My natural rights approach to the current economic shutdown

Subtitle: Just compensation for staying at home, part one (by F. E. Guerra-Pujol)

While I agree with consequentialists (like my colleague Romans Pancs) that the costs of a worldwide economic shutdown are probably too high relative to the modest (but non-trivial) risks created by the coronavirus pandemic, I want to offer a more nuanced “natural rights” critique of these severe lockdown policies, i.e. requiring all non-essential workers to stay home and defining “essential” narrowly. Full disclosure: My approach is inspired by Robert Nozick’s approach to risk and natural rights, which I blogged about in greater detail in 2017. (Nozick, not Rawls, is my intellectual lodestar.) So, without further ado, let’s jump in:

A Kantian-Nozickian or natural rights approach begins with the premise that every person has rights, including the right to liberty, i.e. the right to do whatever I want or to go wherever I want or to meet with whomever I want–so long as I do not cross any moral boundaries while I am exercising my rights, i.e. so long as I do not impose unjustified harms or unjustified risks on others. This libertarian approach, however, appears unworkable in the context of a pandemic because my refusal to engage in social distancing by itself creates significant risks for innocent third parties, including the risk of death for persons with underlying medical conditions. Simply put, as this current pandemic shows, every human activity–no matter how benign its motivation or useful its consequences–carries some positive and non-trivial risk of injury to self and to others. Thus the problem for a natural rights theorist like me is that, as Nozick himself points out in his classic work Anarchy, State, and Utopia (1974, p. 75), “It is difficult to imagine a principled way in which the natural rights tradition can draw the line to fix which probabilities impose unacceptably great risks upon others.” Difficult, but not impossible!

Here, then, is my natural rights solution to the current pandemic. If an economic shutdown is, indeed, the most effective method of saving lives during a pandemic (by requiring most people to stay at home and most businesses to shut down), then everyone who is inconvenienced by the shutdown (rich or poor; small business or large) must be compensated for this inconvenience as soon as possible by the governmental entities ordering the shutdown. The beauty of the natural rights approach is that it recognizes the reciprocal nature of the pandemic problem. In other words: not shutting down the economy makes it easier for the pandemic to spread, but at the same time, the decision to order an economic shutdown also imposes significant costs on most of us. In brief, I will sum up my natural rights approach to the pandemic as follows: at some point you have to pay me to stay at home; that is, if you (the government) are going to order me to stay home for the greater good, then you are also morally required to pay me “just compensation” (including lost wages) in exchange for my cooperation.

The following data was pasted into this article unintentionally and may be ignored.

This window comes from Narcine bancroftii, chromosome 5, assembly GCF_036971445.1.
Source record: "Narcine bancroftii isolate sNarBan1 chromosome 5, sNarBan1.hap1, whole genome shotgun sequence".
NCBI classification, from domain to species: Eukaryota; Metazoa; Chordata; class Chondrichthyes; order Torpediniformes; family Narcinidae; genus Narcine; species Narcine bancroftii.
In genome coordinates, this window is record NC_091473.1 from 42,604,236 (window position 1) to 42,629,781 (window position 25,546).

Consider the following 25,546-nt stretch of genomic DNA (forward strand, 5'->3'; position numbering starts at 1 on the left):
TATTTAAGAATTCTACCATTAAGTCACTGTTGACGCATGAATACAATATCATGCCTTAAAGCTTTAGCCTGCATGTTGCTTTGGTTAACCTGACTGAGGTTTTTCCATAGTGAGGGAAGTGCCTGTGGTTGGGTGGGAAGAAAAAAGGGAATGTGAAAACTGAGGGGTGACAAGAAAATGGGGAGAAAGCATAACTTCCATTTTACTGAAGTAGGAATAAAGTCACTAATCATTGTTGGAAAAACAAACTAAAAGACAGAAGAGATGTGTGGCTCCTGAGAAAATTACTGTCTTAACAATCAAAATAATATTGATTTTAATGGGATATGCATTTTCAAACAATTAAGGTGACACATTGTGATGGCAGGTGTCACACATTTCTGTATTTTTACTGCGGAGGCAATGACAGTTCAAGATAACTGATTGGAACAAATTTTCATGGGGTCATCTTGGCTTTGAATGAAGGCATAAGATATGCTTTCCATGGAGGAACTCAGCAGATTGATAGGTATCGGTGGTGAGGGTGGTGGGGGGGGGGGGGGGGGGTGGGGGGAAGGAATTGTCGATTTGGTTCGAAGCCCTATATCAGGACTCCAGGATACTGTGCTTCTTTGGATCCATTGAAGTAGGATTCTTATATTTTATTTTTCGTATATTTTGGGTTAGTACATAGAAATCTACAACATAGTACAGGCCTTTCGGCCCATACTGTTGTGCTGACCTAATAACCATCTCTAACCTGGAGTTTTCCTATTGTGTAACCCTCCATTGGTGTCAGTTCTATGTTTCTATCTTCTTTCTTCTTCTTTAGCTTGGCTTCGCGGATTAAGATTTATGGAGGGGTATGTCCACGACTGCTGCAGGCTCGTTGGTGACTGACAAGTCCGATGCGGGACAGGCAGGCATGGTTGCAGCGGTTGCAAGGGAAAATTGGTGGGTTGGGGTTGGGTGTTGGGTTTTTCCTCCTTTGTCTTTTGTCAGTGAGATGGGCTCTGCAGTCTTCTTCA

Stay tuned, as I will describe the details of my just compensation scheme in the next day or two …

Image result for risk of death coronavirus

About F. E. Guerra-Pujol

When I’m not blogging, I am a business law professor at the University of Central Florida.
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5 Responses to My natural rights approach to the current economic shutdown

  1. Pingback: A takings model of the economic shutdown | prior probability

  2. Abogada Guerra says:

    Exactly! They also need to do what is for the greater good and pay up!

  3. Pingback: How much? | prior probability

  4. Pingback: A friendly reply to Prof Somin | prior probability

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